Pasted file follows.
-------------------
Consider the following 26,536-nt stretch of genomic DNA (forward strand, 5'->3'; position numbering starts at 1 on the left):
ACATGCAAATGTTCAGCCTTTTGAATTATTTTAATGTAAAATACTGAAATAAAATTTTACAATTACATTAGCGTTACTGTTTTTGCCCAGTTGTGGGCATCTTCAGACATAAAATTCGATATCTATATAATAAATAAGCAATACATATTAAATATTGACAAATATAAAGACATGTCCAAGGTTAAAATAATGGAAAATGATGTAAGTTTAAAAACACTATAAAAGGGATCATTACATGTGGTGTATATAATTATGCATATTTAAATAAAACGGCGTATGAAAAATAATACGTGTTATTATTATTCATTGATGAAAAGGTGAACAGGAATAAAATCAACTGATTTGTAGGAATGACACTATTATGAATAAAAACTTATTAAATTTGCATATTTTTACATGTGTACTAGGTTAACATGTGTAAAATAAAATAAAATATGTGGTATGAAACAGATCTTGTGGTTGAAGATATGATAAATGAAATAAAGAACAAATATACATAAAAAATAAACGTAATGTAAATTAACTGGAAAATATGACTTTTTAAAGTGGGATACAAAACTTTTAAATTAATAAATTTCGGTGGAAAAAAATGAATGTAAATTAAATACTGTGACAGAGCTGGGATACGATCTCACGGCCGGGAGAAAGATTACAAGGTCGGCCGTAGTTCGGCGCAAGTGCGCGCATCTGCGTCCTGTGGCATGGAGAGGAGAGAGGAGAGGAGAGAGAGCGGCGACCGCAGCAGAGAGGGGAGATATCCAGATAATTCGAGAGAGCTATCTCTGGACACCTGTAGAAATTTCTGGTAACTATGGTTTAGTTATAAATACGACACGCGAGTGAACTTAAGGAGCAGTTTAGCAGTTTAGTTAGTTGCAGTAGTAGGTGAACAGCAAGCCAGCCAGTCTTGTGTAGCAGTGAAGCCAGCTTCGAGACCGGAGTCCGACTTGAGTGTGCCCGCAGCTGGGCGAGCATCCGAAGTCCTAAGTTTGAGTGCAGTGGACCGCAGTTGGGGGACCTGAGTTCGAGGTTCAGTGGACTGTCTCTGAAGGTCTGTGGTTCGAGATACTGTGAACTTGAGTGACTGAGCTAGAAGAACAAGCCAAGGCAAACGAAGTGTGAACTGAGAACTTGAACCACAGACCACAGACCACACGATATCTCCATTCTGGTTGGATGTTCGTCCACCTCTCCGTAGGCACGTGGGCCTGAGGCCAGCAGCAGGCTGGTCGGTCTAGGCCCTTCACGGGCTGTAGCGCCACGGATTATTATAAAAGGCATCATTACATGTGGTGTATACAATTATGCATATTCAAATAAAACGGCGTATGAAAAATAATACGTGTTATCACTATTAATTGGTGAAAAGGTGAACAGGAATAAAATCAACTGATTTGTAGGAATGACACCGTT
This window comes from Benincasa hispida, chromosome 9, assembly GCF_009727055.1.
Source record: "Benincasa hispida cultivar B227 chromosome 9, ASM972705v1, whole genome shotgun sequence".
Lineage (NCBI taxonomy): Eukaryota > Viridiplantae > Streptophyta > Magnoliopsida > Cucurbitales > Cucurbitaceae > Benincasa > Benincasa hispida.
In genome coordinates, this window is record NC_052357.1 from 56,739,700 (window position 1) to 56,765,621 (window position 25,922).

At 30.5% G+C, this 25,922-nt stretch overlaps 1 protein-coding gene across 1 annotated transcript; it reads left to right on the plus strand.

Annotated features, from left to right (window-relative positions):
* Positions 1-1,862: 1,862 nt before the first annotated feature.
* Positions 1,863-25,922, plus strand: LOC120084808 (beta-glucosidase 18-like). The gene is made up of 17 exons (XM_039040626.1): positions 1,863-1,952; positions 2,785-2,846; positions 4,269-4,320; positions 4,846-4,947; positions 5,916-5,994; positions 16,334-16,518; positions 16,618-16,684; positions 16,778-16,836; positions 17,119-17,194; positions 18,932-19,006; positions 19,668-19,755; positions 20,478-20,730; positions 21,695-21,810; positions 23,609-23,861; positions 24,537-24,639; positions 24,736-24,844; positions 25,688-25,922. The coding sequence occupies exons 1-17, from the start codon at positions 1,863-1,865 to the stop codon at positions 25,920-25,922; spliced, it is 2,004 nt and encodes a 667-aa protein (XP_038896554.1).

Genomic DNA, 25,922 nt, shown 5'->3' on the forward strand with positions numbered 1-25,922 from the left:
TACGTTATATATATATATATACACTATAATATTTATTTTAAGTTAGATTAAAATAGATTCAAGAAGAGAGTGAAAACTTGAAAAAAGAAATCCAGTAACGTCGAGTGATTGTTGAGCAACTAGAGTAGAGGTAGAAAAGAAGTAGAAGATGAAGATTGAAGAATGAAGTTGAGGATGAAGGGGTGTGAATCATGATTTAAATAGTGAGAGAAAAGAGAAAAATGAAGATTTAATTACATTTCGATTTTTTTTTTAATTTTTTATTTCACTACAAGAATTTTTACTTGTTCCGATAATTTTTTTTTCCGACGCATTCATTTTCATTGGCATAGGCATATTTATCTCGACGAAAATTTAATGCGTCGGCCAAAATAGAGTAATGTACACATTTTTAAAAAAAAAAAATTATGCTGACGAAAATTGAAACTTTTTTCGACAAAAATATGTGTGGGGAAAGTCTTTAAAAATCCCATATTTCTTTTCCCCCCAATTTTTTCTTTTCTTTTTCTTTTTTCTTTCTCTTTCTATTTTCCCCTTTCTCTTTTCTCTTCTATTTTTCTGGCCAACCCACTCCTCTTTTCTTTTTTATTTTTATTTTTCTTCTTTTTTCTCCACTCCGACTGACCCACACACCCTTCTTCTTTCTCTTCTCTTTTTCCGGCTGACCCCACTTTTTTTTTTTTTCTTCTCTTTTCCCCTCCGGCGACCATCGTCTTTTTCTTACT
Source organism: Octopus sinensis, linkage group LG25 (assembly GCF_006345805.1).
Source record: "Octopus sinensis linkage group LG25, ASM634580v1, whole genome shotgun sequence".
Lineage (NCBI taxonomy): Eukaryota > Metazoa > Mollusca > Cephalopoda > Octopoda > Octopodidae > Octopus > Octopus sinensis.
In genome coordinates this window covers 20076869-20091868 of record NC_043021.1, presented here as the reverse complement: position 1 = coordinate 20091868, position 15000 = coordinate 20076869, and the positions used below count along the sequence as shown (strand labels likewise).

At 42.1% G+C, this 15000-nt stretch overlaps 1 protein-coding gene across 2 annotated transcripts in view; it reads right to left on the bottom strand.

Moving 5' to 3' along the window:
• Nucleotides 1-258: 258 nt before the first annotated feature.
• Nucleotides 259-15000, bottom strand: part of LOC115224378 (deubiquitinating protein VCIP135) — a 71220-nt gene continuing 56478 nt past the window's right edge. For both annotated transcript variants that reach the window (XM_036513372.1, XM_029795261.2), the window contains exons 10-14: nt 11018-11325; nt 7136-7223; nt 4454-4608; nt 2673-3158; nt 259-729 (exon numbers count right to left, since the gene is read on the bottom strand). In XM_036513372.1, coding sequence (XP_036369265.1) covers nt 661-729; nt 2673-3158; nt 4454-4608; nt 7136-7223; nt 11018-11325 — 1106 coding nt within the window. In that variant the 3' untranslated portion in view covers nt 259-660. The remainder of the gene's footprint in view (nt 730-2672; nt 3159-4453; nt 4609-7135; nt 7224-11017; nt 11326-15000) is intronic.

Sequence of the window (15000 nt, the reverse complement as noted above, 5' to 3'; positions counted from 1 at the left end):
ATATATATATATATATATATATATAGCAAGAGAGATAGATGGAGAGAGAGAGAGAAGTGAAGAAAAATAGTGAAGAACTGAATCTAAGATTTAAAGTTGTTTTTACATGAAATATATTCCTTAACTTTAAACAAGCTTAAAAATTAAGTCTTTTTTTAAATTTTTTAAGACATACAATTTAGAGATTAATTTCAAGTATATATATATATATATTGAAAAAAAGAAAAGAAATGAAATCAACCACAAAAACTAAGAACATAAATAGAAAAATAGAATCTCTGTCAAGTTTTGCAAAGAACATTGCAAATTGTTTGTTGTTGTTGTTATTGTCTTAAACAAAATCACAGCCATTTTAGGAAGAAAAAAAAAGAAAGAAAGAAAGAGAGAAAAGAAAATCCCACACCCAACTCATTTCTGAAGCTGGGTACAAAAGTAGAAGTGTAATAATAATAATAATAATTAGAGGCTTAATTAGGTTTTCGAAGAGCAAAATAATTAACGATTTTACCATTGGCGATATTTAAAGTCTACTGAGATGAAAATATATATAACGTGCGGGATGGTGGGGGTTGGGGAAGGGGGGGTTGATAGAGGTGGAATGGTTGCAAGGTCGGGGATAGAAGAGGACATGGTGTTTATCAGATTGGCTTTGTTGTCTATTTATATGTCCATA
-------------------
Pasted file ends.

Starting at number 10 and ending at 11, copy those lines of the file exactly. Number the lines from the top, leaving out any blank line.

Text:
* Positions 1,863-25,922, plus strand: LOC120084808 (beta-glucosidase 18-like). The gene is made up of 17 exons (XM_039040626.1): positions 1,863-1,952; positions 2,785-2,846; positions 4,269-4,320; positions 4,846-4,947; positions 5,916-5,994; positions 16,334-16,518; positions 16,618-16,684; positions 16,778-16,836; positions 17,119-17,194; positions 18,932-19,006; positions 19,668-19,755; positions 20,478-20,730; positions 21,695-21,810; positions 23,609-23,861; positions 24,537-24,639; positions 24,736-24,844; positions 25,688-25,922. The coding sequence occupies exons 1-17, from the start codon at positions 1,863-1,865 to the stop codon at positions 25,920-25,922; spliced, it is 2,004 nt and encodes a 667-aa protein (XP_038896554.1).

Genomic DNA, 25,922 nt, shown 5'->3' on the forward strand with positions numbered 1-25,922 from the left: